Those with the good fortune to have attended last Saturday's presentation by the Nature Coast Biological Station at the Cedar Key Library got an outstanding introduction to the Suwannee alligator snapping turtle (Macrochelys suwanniensis), a local species that is new to science. These turtles were long thought to be members of a wide-ranging species that occurs across much of the southeast. But investigators noted that they shun salt water, come out on land only briefly to lay eggs, and probably have been isolated from their closest relatives for tens of millions of years. Biologists Savanna Barry and Travis Thomas summarized several lines of scientific evidence that clearly demonstrate that those in the Suwannee basin are members of a distinct species. Few people and few professional biologists have ever seen these secretive turtles in the wild, but they are abundant in the Suwannee and its tributaries, and are huge, weighing up to 250 pounds. Thomas and several collaborators also discovered another new species, the Apalachicola alligator snapping turtle that occurs on the western edge of Florida's Big Bend region. Thanks to the NCBS for reminding us of the unique biological treasures that surround us.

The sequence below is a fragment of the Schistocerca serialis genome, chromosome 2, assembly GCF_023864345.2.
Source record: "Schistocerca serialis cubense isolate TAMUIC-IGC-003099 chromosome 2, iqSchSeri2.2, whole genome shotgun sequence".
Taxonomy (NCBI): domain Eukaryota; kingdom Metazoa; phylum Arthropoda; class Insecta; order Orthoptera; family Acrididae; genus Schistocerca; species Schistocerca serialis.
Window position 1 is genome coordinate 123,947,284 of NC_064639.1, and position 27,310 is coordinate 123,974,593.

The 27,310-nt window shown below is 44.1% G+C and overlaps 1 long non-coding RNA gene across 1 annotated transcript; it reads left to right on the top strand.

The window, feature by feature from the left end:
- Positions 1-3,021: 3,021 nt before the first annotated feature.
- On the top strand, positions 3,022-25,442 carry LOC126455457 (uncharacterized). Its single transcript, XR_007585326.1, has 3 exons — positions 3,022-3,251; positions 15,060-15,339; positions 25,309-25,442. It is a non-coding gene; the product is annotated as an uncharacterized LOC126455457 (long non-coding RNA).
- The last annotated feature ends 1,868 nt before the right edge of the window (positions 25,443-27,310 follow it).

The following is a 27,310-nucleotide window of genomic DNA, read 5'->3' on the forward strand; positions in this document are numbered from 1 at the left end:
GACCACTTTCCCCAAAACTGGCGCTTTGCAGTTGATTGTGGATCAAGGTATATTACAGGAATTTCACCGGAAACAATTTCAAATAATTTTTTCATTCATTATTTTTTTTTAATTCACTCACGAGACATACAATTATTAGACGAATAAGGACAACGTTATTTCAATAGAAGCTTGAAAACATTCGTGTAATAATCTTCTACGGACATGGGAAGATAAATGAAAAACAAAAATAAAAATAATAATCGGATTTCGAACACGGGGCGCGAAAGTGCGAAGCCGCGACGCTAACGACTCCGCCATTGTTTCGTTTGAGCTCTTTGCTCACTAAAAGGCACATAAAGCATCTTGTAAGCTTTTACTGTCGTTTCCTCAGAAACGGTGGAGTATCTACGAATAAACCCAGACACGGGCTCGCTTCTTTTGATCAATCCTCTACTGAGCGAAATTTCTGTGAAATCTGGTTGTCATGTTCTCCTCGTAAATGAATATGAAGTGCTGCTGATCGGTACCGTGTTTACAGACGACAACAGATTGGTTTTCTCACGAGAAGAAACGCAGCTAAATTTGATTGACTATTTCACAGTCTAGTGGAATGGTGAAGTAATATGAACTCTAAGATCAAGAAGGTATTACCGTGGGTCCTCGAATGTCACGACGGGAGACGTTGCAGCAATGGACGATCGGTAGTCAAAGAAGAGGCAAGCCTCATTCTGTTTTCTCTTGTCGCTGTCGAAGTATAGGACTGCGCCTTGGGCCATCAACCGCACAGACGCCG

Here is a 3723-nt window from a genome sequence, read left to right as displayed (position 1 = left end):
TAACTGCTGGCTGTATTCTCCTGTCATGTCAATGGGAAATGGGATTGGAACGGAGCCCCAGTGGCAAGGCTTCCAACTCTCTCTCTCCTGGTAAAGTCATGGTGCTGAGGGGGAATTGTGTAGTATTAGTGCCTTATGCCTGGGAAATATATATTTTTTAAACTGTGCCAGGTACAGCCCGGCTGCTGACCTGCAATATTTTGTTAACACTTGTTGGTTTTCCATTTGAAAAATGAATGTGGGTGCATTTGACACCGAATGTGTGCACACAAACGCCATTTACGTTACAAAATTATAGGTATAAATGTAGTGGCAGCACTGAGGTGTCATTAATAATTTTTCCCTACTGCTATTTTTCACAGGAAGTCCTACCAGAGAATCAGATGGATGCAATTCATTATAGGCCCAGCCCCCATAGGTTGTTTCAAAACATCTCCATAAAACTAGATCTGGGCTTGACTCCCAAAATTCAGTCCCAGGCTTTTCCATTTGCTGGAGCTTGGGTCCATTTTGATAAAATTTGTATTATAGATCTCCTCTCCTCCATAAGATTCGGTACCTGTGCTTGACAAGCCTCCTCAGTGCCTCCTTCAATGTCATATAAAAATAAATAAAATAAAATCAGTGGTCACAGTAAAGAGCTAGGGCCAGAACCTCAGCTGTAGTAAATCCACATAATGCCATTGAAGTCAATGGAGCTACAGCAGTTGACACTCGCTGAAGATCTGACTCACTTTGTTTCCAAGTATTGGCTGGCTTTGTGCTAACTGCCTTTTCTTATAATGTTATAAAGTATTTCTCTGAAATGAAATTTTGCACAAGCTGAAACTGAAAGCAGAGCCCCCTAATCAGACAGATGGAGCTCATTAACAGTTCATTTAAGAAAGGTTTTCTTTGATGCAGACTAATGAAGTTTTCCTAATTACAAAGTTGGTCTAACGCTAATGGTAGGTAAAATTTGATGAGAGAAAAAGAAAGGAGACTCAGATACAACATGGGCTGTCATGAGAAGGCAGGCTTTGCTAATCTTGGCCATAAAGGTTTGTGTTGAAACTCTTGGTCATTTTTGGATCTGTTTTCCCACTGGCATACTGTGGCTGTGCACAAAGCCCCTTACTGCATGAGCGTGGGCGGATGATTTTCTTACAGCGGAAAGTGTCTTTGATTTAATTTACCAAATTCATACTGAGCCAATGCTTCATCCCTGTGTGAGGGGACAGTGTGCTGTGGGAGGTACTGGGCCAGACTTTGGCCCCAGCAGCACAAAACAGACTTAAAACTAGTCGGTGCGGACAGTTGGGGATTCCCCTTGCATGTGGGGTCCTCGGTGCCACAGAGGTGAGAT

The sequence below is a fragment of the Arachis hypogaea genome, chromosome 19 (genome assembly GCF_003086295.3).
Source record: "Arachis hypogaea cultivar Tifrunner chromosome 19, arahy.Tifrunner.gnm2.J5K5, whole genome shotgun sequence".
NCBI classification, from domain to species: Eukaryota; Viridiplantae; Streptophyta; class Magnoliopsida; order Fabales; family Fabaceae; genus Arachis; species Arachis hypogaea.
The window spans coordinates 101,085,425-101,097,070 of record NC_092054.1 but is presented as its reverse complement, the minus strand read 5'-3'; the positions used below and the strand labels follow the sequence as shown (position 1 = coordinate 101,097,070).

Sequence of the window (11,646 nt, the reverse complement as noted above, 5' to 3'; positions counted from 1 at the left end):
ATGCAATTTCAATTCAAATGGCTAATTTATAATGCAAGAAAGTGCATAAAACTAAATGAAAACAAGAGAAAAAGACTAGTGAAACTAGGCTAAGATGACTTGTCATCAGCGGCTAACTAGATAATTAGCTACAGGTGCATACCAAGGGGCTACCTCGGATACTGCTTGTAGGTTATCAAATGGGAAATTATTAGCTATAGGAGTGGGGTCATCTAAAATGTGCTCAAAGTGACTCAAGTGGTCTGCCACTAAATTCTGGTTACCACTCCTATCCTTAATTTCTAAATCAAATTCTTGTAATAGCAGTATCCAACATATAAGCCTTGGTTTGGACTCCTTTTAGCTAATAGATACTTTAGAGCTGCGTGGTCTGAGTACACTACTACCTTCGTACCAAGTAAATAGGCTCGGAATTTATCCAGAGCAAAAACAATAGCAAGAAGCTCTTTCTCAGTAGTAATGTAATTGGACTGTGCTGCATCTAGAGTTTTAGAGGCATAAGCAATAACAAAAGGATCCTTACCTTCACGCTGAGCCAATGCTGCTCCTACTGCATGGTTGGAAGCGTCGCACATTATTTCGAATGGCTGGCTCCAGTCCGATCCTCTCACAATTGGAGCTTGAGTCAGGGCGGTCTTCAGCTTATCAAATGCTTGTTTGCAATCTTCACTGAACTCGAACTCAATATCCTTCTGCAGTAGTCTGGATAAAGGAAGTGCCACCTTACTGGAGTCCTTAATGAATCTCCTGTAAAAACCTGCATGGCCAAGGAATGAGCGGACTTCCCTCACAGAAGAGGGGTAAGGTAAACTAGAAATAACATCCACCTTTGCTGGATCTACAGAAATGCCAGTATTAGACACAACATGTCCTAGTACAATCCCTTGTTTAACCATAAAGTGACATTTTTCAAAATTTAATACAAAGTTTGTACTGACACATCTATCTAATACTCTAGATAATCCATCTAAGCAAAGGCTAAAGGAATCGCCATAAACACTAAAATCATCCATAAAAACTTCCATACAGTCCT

The Refuge is open daily from dawn to dusk.
Visitors are welcome to walk or bicycle around yellow Refuge gates.
Like us on Facebook
"Escape to the Lower Suwannee National Wildlife Refuge" video by Visit Florida